Creating a liveable, equitable world

Apr 27, 2024
Group of Women Socialise Teamwork Happiness Concept

A call to women to put social needs, not just economic needs, back on the political agenda.

If we want to fix that most of the world is in politically divisive macho mode, feminist women need to create new and recreate old priorities to create more equitable, survivable worlds. The macho basis of male economic rule has run into blind alleys that create violence and distrust, as well as threats to the environment. The last four decades has seen shifts in policy to material and self-interested goals and methods. The emphasis on valuing financially only what is traded, is seriously damaging all our futures. So, it is time for feminist changes that revolutionise the up valuing of the so far hidden contributions made in the communities, homes, and often unpaid collective efforts to create liveable societies.

Neoliberal economics dominates the power bases that run most of the world’s decision making, a discipline and value system that dismisses most of the social issues that are the basis of comfortable, reasonable lives. Whether the origins are ‘left’ concerns about the fair distribution of material resources or ‘right’ demands that competition is necessary to create wealth for the powerful, not the useful and creative workers, we need change. The conservative masculinised desires for material wellbeing exclude most of the social, emotional, creative forms of relationships that form the basis of good societies: comforts, cultures, trust, and emotional needs. Human societies flourish when they are deeply interdependent and fair. The present dominate paradigms ignore this basic factor.

Responsible forms of citizenship require valuing connections, fairness feelings and concepts that are collective and responsible for wellbeing. The present wars and clashes between nations in all sectors and continents leave most of us frightened of more wars and destruction of food sources, and lack of attention to trust and wellbeing. The decades post WW2 were attempting to create welfare states to avoid the moves from insecurity to fascism that initiated the above war. The loss of many social democratic models post the seventies saw Thatcher denying the existence of societies! The growth of antipathy to government spending, have created antipathies in many countries to the necessity of higher taxation and has undermined trust in democracies and returns us to poverty and conflict.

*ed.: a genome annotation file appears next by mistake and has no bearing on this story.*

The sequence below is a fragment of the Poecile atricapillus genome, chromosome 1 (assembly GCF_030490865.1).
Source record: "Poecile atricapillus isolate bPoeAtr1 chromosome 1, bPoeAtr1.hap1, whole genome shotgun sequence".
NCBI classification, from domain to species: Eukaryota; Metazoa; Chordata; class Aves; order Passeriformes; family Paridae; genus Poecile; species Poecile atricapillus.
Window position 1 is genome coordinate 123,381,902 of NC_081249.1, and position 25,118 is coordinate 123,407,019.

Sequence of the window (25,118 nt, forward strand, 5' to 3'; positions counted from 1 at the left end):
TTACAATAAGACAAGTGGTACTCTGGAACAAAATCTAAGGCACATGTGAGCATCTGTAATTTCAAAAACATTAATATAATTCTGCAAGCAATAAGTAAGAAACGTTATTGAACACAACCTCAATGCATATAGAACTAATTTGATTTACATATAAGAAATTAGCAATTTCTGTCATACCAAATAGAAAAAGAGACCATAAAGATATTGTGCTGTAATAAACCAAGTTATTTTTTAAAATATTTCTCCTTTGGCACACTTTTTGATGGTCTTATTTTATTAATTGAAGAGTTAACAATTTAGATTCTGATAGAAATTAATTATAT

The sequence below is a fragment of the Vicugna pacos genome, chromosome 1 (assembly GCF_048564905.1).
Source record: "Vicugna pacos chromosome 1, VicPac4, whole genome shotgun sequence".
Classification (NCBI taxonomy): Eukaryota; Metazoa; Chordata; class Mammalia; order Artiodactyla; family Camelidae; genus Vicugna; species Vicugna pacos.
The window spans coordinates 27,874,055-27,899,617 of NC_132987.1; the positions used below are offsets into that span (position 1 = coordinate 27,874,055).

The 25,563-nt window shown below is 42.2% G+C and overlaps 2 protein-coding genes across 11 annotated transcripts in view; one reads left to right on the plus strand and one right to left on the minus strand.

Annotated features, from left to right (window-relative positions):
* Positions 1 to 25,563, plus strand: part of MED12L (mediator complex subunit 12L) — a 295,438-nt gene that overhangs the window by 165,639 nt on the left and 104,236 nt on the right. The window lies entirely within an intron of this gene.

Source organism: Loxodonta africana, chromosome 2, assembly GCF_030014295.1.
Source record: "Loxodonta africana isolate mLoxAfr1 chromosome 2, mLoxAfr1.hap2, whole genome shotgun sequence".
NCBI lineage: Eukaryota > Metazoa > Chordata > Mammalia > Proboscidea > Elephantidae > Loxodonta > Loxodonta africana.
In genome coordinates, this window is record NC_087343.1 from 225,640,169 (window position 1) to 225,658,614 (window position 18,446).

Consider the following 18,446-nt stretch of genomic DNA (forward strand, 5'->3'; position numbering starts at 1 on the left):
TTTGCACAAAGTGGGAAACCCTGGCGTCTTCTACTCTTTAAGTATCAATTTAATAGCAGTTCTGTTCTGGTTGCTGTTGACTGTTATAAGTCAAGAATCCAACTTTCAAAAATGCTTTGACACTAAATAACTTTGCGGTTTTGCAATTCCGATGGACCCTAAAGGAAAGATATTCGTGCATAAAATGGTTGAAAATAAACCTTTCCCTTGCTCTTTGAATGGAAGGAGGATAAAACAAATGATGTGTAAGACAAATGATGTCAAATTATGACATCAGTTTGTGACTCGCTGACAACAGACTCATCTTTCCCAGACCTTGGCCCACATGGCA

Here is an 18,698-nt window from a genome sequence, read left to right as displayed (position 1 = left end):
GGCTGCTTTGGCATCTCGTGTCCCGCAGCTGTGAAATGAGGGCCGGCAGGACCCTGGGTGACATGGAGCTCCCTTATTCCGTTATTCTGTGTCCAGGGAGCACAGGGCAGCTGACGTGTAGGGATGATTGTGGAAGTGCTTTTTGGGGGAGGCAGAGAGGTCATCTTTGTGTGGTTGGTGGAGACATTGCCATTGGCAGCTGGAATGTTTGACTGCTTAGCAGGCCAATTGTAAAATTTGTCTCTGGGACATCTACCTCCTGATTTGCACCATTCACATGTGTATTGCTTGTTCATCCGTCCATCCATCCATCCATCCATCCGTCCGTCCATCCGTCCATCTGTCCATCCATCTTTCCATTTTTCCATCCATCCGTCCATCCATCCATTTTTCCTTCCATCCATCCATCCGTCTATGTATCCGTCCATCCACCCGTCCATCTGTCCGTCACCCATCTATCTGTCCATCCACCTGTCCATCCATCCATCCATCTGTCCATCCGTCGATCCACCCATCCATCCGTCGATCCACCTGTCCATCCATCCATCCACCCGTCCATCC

At the same time the progress feminists, and other outsider groups of disadvantaged, found our efforts to create fairer, more inclusive societies increasingly difficult. Our efforts to share power and amend sexist outsider and racist inequities were met with resistance. My ABC 1995 six Boyer Lectures on ‘A Truly Civil Society’ tried to signal the losses we needed to retain and reforms required to avoid losing what we had gained, and what still needed fixing. They were popular but not with the many powerful who benefitted from market-based monetised manag

ement! Now nearly 30 years later the risks of the future are ever more evident!

So again, I want to suggest we try again! Feminism has not been very effective, even if we have more good women in more senior positions and some reforms we needed. However, the loss of many of our social goals of recognition of the value of the jobs we mainly undertake, both paid and unpaid, and the need to recognise their real value, continue.

I have always wondered why the fall of democracy in Germany and the rise of Nazism that occurred in the 1930s was so easy. Are we repeating these possibilities as more dictators rise around the now world? The macho echoes are here again, so we need to start movements that opposes the current emphases on undermining democratically run nation states!

As a long term feminist, I am calling on those that believe fairness means including the social aspects of governance. My last article had a scare of responses to a similar call, but my efforts since have indicated too many organisations and groups trying to fix lesser problems but avoid the big picture debates and changes we need. Any ideas for big social reforms that recognise unpaid work as crucial and the social needs for survival?

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